I am interested in better understanding the theoretical behavior (i.e. strength of convergence) of Stochastic Gradient Descent on Non-Convex Functions.

We are constantly reminded that Stochastic Gradient Descent has the ability to converge for (deterministic, smooth, lipschitz continuous) Convex Functions - but usually, we also reminded that Stochastic Gradient Descent is not guaranteed to converge on Non-Convex Functions. Given that many applications in Machine Learning usually require optimizing a Non-Convex Function - several "variants" of the Stochastic Gradient Descent algorithm (e.g. ADAM, RMSprop) have been developed that literally "boost" the optimization algorithm out of the "Saddle Points" which often occur in Non-Convex Functions and result in suboptimal results.

However, I found some research papers online that suggest Stochastic Gradient Descent actually might be able to display "some convergence" on Non-Convex Functions - but my knowledge in this topic is far insufficient to fully understand the claims being made in these papers. I have listed summaries of these papers below:

1) "Stochastic Gradient Descent for Nonconvex Learning without Bounded Gradient Assumptions" (Lei et al., 2019)

In this paper, the authors comment that:

  • Stochastic Gradient Descent is being heavily used on Non-Convex Functions, but the theoretical behavior of Stochastic Gradient Descent on Non-Convex Functions is not fully understood (currently only understood for Convex Functions).

  • Currently, Stochastic Gradient Descent requires imposing a nontrivial assumption on the uniform boundedness of gradients.

  • The authors establish a theoretical foundation for Stochastic Gradient Descent for Non-Convex Functions where the boundedness assumption can be removed without affecting convergence rates.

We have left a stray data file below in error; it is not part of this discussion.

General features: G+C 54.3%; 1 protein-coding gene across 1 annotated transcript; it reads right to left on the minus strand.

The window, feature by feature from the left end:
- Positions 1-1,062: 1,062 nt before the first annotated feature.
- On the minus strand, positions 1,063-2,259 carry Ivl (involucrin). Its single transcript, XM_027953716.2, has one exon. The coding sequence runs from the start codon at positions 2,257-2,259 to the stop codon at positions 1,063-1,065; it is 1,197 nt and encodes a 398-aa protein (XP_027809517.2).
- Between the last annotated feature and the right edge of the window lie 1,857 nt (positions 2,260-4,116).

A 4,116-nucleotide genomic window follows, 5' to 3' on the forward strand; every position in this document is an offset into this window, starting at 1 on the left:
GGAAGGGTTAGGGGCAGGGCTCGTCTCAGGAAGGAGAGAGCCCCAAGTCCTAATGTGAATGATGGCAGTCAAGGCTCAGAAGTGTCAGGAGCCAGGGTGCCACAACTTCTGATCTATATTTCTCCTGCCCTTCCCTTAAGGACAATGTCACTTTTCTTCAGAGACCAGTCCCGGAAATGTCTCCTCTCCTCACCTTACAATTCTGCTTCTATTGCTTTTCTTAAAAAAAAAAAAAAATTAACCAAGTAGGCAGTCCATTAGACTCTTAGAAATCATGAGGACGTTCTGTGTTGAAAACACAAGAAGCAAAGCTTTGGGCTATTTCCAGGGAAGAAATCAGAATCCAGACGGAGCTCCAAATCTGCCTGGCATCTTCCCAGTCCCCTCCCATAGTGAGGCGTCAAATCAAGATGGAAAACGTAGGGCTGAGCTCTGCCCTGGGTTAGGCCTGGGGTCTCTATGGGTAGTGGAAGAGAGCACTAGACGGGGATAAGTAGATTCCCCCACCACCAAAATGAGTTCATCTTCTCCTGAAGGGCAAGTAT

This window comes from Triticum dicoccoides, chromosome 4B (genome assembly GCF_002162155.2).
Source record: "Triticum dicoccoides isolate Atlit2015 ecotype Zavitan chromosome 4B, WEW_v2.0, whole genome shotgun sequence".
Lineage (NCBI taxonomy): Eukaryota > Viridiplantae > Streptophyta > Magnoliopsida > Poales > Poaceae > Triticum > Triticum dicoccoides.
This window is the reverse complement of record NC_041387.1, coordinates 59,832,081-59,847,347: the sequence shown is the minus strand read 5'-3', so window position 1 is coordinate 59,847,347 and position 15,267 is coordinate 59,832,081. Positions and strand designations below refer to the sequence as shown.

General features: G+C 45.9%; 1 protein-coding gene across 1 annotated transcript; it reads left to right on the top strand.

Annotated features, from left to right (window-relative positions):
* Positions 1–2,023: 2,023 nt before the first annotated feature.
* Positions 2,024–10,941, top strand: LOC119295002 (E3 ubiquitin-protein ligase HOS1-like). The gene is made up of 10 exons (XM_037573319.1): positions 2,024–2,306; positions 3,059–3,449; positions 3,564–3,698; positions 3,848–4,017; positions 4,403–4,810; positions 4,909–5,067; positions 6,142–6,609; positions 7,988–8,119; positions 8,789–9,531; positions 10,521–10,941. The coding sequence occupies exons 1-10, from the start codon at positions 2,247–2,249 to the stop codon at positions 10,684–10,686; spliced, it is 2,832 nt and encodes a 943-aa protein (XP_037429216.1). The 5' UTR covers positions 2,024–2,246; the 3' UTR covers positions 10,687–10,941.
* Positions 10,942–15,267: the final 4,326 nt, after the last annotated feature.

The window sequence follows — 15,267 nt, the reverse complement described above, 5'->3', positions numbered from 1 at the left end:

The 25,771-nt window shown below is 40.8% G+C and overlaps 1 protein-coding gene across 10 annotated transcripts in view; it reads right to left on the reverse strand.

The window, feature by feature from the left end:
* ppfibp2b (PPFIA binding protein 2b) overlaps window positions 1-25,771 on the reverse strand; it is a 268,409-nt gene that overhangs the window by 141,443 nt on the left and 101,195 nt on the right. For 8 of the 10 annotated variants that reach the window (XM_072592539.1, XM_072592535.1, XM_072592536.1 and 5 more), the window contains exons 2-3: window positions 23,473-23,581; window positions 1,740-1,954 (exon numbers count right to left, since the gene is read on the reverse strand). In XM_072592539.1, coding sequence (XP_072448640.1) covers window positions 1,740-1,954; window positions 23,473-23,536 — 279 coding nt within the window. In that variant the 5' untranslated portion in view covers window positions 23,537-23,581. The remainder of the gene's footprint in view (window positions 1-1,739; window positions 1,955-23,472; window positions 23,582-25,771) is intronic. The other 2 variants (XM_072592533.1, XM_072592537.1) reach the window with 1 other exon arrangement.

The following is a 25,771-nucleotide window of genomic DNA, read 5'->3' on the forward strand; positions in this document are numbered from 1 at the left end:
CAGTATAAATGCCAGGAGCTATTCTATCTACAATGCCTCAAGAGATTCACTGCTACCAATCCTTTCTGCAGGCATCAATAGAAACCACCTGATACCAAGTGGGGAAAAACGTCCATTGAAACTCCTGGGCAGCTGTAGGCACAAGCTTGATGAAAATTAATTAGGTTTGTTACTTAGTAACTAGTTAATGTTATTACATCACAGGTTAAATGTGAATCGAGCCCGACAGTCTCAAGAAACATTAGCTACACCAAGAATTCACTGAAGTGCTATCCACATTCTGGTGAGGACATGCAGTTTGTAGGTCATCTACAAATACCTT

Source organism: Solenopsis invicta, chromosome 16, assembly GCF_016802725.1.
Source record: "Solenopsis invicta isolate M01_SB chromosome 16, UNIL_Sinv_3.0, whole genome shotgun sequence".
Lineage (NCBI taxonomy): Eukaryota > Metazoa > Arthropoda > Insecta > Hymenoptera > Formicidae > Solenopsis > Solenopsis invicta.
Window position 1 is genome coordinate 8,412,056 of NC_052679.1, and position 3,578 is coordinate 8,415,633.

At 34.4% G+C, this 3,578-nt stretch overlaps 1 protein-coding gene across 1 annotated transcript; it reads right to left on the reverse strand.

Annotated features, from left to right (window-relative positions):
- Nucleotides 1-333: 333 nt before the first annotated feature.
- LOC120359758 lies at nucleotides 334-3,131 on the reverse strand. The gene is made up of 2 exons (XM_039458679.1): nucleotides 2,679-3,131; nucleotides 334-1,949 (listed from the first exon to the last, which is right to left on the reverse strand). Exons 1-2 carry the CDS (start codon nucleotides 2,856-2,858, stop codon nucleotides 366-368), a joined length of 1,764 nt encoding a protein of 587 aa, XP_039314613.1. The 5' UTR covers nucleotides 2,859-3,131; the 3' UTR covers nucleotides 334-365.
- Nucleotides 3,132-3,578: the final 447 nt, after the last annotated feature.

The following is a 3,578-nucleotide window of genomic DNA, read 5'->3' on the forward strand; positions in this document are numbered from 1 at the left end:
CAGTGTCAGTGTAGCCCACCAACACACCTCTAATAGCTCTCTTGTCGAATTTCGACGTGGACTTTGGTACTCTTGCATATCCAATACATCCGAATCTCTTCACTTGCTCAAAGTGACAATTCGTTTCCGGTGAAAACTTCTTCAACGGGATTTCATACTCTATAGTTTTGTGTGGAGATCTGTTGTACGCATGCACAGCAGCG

• The authors establish sufficient conditions for almost sure convergence as well as optimal convergence rates for Stochastic Gradient Descent applied to Non-Convex Functions.

2) "Stochastic Gradient Descent on Nonconvex Functions with General Noise Models" (Patel et al 2021)

In this paper, the authors comment that:

  • Although recent advancements in Stochastic Gradient Descent have been noteworthy, these advancements have nonetheless imposed certain restrictions (e.g., Convexity, Global Lipschitz Continuity etc.) on the functions being optimized.

  • The authors prove that for general class of Non-Convex Functions, Stochastic Gradient Descent iterates either diverge to infinity or converge to a stationary point with probability one.

  • The authors make further restrictions and prove that regardless of whether the iterates diverge or remain finite — the norm of the gradient function evaluated at Stochastic Gradient Descent's iterates converges to zero with probability one and in expectation; thus broadening the scope of functions to which Stochastic Gradient Descent can be applied to while maintaining rigorous guarantees of its global behavior.